However GM was very emphatic that it has no interest in providing quick charge support for Bolt. It remains to be seen how tenable that position is in light of Tesla’s success but Teske as well as Tesla have experienced that when it comes to plug-ins with serious disruptive potential Tesla is more likely to go into counterstrike mode than to show serious interest.

    • Martin Lacey

      Couldn’t agree more!

    • Loanword Eggcorn

      GM probably is not in a financial position fund fast chargers. See their bankruptcy and the reasons for it.

      • Chris O

        GM made a $9.7 billion profit in 2015 and somehow it can’t afford to invest the $100 million or so little Tesla invested in its Supercharger network? We’re talking about a company that routinely invests billions in a single new model…

    • Matt Teske

      Hi Chris,

      You bring up a lot of very valid points that many will agree with, including myself. Unfortunately, it appears that you have misunderstood the reason I created the Jolt EV idea. I assure you I understand the underlying motivation for traditional automakers to not invest in EVs. Because of this, I recognized that consumers need more than just opinions on blogs and social media, we need tangible evidence to show the world and traditional automakers that EVs are truly in demand.

      As you and many are well aware, the narrative coming from traditional automotive brands is that they would produce more EVs, but there is no demand. And while the consumer response to the Model 3 disproves this narrative, the focus was again on Tesla and did not put any pressure on traditional automakers. With the Jolt EV, the point was to show that if a traditional automotive manufacturer were to offer more compelling variety in EVs, consumers would respond the same way to those EVs as they have for Tesla.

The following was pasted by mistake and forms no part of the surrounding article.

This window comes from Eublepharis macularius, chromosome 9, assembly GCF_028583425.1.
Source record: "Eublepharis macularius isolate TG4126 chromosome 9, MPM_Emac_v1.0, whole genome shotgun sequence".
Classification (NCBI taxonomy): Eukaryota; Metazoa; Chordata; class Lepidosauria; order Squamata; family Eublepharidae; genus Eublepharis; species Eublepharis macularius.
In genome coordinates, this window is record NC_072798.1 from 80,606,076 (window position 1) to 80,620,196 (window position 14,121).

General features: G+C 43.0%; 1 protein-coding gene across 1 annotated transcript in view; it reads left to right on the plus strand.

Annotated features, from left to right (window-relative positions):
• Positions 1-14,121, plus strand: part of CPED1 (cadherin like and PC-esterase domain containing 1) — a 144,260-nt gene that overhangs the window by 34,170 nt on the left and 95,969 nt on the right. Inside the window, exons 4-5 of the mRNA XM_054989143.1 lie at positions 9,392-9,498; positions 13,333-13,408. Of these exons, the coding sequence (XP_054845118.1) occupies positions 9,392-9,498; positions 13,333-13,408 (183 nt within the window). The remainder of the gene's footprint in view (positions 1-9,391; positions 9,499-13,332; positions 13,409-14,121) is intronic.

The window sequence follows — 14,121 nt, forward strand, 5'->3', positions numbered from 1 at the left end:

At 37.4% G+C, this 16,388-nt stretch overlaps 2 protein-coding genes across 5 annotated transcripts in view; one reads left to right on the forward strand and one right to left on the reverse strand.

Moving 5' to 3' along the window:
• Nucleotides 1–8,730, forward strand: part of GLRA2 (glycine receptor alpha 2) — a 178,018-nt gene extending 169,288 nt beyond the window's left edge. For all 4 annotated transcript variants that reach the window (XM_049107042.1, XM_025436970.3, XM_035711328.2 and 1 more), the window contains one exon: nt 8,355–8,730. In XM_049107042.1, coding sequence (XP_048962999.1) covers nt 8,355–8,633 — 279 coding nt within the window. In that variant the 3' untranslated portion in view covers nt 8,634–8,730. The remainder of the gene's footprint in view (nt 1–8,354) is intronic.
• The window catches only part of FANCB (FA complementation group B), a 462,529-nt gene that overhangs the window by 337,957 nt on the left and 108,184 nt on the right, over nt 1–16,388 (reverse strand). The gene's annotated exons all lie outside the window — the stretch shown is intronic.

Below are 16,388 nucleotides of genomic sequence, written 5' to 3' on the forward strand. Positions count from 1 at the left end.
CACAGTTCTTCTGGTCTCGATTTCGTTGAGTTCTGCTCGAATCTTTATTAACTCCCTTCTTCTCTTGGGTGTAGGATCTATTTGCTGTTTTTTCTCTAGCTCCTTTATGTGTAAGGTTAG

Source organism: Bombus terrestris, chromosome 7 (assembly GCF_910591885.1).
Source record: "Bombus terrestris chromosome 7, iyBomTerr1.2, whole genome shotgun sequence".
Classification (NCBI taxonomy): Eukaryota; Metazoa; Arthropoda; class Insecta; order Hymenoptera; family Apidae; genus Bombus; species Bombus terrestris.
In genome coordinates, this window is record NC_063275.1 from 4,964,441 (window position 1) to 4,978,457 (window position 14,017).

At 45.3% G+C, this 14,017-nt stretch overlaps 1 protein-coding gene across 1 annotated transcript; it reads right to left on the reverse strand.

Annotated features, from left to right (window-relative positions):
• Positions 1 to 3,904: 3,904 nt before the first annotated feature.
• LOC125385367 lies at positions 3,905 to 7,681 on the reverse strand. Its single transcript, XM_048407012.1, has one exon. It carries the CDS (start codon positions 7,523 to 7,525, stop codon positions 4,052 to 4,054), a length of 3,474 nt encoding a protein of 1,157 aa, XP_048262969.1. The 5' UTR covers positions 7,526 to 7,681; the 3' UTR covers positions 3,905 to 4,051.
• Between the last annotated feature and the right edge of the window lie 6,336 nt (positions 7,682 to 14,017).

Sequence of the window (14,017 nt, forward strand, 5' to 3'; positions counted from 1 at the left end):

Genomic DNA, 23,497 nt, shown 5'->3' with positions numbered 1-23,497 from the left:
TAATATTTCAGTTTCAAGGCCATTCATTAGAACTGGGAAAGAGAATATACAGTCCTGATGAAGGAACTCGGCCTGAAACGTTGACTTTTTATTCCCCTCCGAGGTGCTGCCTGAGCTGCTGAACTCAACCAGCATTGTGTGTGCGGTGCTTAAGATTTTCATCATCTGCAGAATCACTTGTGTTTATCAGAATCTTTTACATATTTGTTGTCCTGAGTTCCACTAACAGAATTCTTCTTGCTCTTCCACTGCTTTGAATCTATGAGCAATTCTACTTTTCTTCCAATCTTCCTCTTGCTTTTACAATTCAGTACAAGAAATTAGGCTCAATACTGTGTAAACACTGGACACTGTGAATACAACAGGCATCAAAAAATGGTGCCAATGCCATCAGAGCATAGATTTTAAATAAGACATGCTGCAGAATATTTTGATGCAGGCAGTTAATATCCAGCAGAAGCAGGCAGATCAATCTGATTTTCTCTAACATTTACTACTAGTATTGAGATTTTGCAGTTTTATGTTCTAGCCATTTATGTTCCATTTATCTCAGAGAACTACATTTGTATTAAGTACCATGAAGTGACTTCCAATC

In short, of course I did not expect GM would embrace the idea of the Jolt EV right out of the gate. At a minimum I wanted to add a new element to the conversation about EVs and provide a new frame of reference for both consumers and the media regarding EV demand. So, moving forward, if an automaker continues to assert that they would produce more EVs but they see no demand, the Jolt EV stands as a data driven example that disproves this narrative.

      I want to see the Jolt EV, and many other styles of EVs produced. As consumers we have to continue to work together to put pressure on automakers to offer the vehicles we want. With the response to the Jolt EV, you and others (including the media) can now use it as a talking point to say, “If one guy’s idea can prove demand for more EV options from Chevrolet, why do automakers continue to say demand doesn’t exist?” Then more consumers will begin to realize and further discuss the true motivations for the lack of EV development from automakers. With the truth more widely understood and discussed, options then become very clear for traditional automakers: invest in and produce more EVs, or lose market share to the competition that does.